In Germany and Finland, possession of semi-automatic rifles, including the AR-15, is legal, provided that the rifle’s owner acquires a permit for owning one. A license is required for each individual firearm and there needs to be a specific reason for ownership such as participation in the shooting sports and hunting.

For German hunters, their semi-automatic firearm’s magazine must be modified in such a way that its maximum capacity is only 2 rounds (excluding handguns), meaning that when hunting only 3 shots in total can be fired (as one additional round is loaded in the chamber) without reloading.
Italy

In Italy, the AR-15 rifle belongs to B7 class and can be owned by civilians, provided it doesn’t shoot full auto. Like every other gun it must be registered and to purchase it citizens must have a valid license, which is granted to every person who qualifies. Most of the rifles are in .223, but 5.56×45 is also allowed. Since long arms with a caliber bigger than .22 are considered hunting weapons, it is possible to own unlimited AR-15s as they are hunting rifles according to the law.
Sweden

The AR-15, like all other semi-automatic rifles, is legal for individuals who need one for competitive use (IPSC rifle or 3-gun matches). A valid competition license is required, and all weapons are registered with the police. There are no banned “assault weapon” features or parts. However, the AR-15 is not allowed for hunting use.
United Kingdom

As with all semi-automatic, centerfire rifles, AR-15s are classed as a Section 5 weapon, i.e., a person must provide an exceptional reason and gain permission from the Home Secretary, making ownership all but impossible for a private citizen. However, AR-15s in a manually operated straight pull configuration or semi-automatic AR-15s that are chambered to fire a .22 rimfire cartridge are legal and can be held on a standard Section 1 Firearms Certificate. There are no restrictions on ‘assault weapon features’ in the UK, and no restrictions on magazine capacity. There are a number of UK manufacturers of “straight-pull” AR-15 variants. Southern Gun Company has tried to introduce a 9mm “self-ejecting” variant for gallery rifle shooting nicknamed the “Unicorn” but, despite numerous units being sold on the understanding that the rifle was a compliant Section 1 firearm, the rifles were seized and subjected to stringent testing by the UK Forensic Science Service (FSS). A small number of pre-production models were found to be non-compliant with section 1 status. However, later models were deemed Section 1 compliant and were returned to their owners.

United States

There are no federal restrictions on the ownership of AR-15 rifles in the United States. During the period 1994–2004 variants with certain features such as collapsible stocks, flash suppressors, and bayonet lugs were prohibited for sales to civilians by the Violent Crime Control and Law Enforcement Act of 1994, with the included Assault Weapons Ban. Included in this was a restriction on the pistol grip that protrudes beneath the stock, which was considered an accessory feature under the ban and was subject to restrictions. Some rifles were manufactured with a grip not described under the Ban installed in its place. Those AR-15s that were manufactured with those features, as well as the accompanying full capacity magazines, were stamped “Restricted Military/Government/Law Enforcement/Export Only”. The restrictions only applied to guns manufactured after the ban took effect. It was legal to own, sell, or buy any gun built before 1994. Hundreds of thousands of pre-ban ARs were sold during the ban as well as new guns redesigned to be legal.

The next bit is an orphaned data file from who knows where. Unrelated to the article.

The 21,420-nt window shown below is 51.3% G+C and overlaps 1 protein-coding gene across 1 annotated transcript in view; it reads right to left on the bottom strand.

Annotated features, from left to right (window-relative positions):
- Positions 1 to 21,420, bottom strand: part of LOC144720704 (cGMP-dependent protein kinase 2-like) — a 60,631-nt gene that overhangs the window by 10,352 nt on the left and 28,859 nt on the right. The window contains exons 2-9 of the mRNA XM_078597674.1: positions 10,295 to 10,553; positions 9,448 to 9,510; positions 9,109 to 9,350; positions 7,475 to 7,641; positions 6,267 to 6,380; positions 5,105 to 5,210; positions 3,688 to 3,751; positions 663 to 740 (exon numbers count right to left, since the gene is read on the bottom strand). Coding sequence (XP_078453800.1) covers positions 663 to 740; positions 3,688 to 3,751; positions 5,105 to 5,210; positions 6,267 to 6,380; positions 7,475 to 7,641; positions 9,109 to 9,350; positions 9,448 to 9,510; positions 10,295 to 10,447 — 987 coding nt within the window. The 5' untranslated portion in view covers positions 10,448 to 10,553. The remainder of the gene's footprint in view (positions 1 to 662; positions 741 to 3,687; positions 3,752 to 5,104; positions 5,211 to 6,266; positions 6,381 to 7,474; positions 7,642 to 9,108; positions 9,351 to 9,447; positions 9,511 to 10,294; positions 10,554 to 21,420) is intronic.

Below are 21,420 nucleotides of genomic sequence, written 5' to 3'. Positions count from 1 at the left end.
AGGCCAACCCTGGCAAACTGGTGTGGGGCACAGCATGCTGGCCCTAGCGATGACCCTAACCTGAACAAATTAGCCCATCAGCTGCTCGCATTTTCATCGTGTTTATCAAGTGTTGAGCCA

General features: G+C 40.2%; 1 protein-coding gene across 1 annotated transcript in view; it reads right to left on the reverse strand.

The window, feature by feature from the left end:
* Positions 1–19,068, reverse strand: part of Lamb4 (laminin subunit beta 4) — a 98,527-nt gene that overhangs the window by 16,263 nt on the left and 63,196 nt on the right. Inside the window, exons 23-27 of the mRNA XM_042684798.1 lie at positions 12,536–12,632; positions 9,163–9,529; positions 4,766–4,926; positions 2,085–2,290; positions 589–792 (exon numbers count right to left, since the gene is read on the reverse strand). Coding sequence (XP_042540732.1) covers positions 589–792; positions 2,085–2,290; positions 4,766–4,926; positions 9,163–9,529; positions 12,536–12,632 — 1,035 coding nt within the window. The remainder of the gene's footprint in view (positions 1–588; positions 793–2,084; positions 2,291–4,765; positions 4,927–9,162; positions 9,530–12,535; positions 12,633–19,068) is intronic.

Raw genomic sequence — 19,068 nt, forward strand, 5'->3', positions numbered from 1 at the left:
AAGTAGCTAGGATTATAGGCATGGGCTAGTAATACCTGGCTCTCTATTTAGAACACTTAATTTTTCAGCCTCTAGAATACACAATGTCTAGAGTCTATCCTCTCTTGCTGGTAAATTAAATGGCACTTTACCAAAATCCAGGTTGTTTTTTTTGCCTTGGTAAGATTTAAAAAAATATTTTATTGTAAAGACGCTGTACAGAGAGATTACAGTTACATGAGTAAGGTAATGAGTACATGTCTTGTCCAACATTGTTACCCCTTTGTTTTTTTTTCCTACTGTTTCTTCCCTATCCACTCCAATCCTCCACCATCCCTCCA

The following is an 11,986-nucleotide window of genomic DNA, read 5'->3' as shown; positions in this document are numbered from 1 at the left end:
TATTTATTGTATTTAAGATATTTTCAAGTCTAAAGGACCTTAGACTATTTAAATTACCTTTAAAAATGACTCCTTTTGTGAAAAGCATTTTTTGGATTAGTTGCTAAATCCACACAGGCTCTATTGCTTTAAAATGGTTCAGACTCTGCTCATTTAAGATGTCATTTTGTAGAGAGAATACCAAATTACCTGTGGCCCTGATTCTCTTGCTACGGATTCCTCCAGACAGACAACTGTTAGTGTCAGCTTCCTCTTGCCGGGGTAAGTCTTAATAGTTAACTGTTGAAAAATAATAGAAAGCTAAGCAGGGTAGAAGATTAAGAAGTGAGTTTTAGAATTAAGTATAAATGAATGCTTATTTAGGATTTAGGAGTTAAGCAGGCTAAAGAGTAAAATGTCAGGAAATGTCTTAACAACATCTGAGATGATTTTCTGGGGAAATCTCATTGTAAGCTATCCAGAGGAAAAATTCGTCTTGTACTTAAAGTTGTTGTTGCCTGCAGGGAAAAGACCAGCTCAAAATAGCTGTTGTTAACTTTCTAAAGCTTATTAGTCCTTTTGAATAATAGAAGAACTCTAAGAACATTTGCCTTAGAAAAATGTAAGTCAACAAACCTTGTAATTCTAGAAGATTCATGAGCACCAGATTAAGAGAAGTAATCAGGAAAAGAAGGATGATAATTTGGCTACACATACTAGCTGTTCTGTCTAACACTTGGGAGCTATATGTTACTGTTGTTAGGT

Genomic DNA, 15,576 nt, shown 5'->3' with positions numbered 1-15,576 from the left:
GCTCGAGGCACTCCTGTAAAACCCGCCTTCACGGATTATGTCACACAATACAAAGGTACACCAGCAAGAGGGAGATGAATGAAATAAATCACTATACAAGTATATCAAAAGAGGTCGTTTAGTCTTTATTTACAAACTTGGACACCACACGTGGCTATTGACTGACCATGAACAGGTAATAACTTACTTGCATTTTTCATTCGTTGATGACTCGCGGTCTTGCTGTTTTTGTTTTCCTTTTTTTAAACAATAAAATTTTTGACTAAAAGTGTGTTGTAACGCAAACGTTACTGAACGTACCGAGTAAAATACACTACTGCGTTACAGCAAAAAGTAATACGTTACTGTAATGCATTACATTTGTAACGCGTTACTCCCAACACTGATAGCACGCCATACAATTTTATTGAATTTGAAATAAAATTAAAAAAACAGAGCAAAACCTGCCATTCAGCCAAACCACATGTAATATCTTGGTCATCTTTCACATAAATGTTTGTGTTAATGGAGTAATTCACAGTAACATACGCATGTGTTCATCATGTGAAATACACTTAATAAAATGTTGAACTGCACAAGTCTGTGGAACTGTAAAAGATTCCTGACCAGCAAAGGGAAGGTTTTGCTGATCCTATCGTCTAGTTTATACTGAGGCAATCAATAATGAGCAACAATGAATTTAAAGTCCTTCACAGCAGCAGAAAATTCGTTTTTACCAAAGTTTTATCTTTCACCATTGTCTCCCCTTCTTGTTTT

Since the expiration of the Federal AWB in September 2004, these features became legal in most states. Since the expiration of the ban the manufacture and sale of then-restricted rifles has resumed completely.

At least two states regulate possession of AR-15 rifles either by the restriction of certain features or outright bans of certain manufacturers’ models. For example: the A3 tactical carbine pictured above is legal for sale and possession in the United States generally, but is illegal for sale in California.

Under U.S. firearms laws, the lower receiver of the AR-15 is considered a firearm and subject to purchasing restrictions. (This is not universally the case with rifles. On some other rifles, such as the FN FAL, Heckler & Koch 91, 93, (G-3, G-33), 94, MP-5 or SP-89 (plus clones), the upper receiver is the serial-numbered part, and thus the firearm.) The AR-15 upper receiver assembly is considered a part, and may be purchased and mail-ordered in most locations. This is a desirable feature for enthusiasts, who can purchase a number of upper receivers (often in different calibers and barrel lengths) and interchange them with the same lower receiver.

Adding a shoulder stock to an AR-15 with a barrel shorter than 16″ would constitute constructing a Short-Barreled Rifle (SBR) under NFA rules – subject to a $200 tax stamp. The receiver, or serial-numbered part is still considered a firearm, but a receiver has unique status assigned by the Gun Control Act of 1968 as amended, and ATF regulations or rulings. ATF ruling 07-07-2009 illustrates a receiver’s unique legal status even if the receiver can only be made into a rifle. Under the United States v. Thompson-Center Arms Company Supreme Court ruling, an individual can possess parts for both the rifle and pistol so long as they are not assembled improperly. This SCOTUS ruling has been further clarified by the ATF Director in a ruling (ATF Ruling 2011-4) dated July 25, 2011 which restates most of the findings in the Thompson case.

The ATF maintains that the finding in United States v. Thompson-Center Arms Company only applies to products of Thompson Contender,[citation needed] and not to any other companies’ products. No person as of July 2012 has challenged the ATF on this point with respect to other products under the same ruling, and as such, are untested legal grounds. This has changed[citation needed] under ATF ruling 2011–4 which states.